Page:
Sponsorship to a badminton club considered as bribery


In a recent judgment by the Court of Aarhus, an administrative manager in the Municipality of Aarhus and a municipal supplier were given suspended sentences with a community service condition for having accepted and paid bribes. The bribery involved i.a. the award of a sponsorship to a badminton club, having a total value of DKK 210,000. Participation in a golf trip to Sweden, on the other hand, was held to serve a business purpose and, therefore, did not amount to bribery. The judgment shows which specific elements are taken into account by the courts when assessing whether hospitality and supplier-sponsored events constitute bribery. Read our analysis of and comments on the judgment, which is the latest in a series of decisions dealing with bribery of Danish officials.

The case in brief

On 3 July 2020, the Court of Aarhus delivered judgment in an action brought against a former administrative manager in the Municipality of Aarhus, who had been charged with accepting bribes from two municipal suppliers, T1 A/S and T2 A/S.  

In the first and fourth counts, the administrative manager was charged with violation of section 144 of the Danish Criminal Code by having accepted or demanded bribes. 

On the first count, the manager was charged with causing T1 A/S to pay a sponsorship of DKK 217,500 (changed to DKK 210,000 during the proceedings) to a badminton club in the period from 2010 to 2016, and with accepting - on five occasions from 2012 to 2015 - concert tickets and dinner invitations for himself and his wife as well as festival tickets, including meals, for three consecutive years, representing a total value of not less than DKK 8,400 (our calculation).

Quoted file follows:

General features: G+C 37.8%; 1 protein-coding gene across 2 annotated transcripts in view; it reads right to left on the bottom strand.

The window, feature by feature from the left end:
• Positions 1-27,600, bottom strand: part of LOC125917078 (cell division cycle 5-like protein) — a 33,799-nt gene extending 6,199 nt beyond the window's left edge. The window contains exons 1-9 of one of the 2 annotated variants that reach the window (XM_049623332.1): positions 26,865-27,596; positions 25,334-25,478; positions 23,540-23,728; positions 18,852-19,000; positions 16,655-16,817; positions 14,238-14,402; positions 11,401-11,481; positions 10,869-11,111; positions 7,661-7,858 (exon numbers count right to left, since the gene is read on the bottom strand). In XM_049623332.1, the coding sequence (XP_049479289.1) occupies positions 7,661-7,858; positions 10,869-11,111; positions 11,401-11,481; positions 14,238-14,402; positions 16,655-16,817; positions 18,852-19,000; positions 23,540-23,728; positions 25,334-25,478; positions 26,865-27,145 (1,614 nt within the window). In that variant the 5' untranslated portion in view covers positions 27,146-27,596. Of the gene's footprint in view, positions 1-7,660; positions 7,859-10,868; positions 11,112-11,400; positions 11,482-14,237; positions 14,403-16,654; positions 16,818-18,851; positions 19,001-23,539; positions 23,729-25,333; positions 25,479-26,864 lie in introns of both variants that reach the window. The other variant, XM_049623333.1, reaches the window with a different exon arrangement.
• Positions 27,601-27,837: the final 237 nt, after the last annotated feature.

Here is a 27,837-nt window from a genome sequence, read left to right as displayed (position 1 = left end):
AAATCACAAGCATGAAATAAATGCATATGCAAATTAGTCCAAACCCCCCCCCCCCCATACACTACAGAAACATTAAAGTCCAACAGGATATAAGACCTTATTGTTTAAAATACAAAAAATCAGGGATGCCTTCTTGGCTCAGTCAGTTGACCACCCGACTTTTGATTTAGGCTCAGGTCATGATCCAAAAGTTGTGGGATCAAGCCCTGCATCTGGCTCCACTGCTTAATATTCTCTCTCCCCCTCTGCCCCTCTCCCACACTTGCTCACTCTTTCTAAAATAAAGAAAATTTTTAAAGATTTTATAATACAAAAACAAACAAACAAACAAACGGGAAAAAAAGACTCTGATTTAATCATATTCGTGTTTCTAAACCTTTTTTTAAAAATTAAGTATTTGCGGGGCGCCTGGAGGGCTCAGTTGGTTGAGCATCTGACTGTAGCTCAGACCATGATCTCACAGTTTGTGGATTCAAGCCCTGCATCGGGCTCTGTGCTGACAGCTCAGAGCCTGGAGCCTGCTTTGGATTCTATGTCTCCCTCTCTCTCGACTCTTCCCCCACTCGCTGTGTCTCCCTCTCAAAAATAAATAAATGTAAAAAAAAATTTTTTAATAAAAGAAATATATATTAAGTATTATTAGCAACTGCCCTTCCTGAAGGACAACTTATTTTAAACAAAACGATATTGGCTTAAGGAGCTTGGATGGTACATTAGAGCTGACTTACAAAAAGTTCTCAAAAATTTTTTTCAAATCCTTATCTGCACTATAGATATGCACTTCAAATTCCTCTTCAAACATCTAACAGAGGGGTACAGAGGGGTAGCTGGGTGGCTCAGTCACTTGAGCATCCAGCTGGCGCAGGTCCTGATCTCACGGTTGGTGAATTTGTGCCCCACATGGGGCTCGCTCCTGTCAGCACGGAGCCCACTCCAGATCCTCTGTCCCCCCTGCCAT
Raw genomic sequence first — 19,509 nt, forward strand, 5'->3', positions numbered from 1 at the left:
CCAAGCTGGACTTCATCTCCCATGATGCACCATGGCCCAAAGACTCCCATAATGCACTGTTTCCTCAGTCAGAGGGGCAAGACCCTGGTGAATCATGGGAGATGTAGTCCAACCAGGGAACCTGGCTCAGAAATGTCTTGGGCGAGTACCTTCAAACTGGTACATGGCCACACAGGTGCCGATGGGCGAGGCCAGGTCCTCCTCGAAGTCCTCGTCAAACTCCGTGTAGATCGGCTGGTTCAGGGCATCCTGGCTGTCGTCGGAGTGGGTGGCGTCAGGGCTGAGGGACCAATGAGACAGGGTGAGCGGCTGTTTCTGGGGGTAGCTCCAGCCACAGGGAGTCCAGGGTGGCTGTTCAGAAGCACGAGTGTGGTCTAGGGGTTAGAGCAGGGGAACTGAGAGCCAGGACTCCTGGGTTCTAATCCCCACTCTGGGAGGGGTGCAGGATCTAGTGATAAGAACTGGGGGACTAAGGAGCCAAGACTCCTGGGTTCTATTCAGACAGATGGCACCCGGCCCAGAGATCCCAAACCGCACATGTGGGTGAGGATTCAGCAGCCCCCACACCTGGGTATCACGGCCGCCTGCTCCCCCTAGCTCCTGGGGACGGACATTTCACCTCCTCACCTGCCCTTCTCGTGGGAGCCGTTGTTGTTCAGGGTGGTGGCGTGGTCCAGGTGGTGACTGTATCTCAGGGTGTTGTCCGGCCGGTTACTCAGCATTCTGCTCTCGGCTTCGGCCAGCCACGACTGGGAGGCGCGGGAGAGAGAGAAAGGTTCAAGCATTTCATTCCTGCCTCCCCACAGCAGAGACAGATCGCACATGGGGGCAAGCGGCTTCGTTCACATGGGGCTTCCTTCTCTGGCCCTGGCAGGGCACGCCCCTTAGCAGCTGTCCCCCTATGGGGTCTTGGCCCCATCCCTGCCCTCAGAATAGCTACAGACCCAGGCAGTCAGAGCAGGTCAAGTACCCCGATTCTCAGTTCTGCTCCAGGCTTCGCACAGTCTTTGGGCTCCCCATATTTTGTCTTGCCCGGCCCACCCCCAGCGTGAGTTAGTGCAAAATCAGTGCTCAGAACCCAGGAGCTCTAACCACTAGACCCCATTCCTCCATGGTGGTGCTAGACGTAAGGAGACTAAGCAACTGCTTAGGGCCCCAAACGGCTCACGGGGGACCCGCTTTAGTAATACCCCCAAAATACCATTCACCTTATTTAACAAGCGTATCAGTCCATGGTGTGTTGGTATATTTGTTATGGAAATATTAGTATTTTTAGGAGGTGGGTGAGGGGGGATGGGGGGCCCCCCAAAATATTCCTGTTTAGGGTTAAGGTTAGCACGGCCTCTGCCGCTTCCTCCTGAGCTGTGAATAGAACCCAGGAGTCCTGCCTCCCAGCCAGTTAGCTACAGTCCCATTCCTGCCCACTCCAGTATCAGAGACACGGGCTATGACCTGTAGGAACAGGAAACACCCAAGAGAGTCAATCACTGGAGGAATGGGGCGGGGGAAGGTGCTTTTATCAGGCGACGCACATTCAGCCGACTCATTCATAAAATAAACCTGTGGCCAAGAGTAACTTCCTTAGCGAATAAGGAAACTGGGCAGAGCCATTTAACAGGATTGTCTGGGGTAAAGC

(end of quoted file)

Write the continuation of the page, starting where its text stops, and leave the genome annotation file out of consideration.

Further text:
On the fourth count, the manager was charged with accepting a bribe from T2 A/S in 2013, consisting of an invitation to a golf trip to Sweden, including meals, having a value of at least DKK 2,200. 

The suppliers were charged with violation of section 122 of the Danish Criminal Code by having offered the manager a bribe to induce him to use his influence to ensure that they were given orders and/or offered favourable business terms. 

The administrative manager was also charged with violation of section 280(1) of the Danish Criminal Code on fraudulent abuse of powers. 

The prosecution service’s claims

The prosecution claimed i.a. that: 


  • The manager should be sentenced to 6 months’ unconditional imprisonment. 
  • T1 A/S should be ordered to pay a fine of DKK 1-2 million. The manager of T1 A/S should be sentenced to 4 months’ unconditional imprisonment.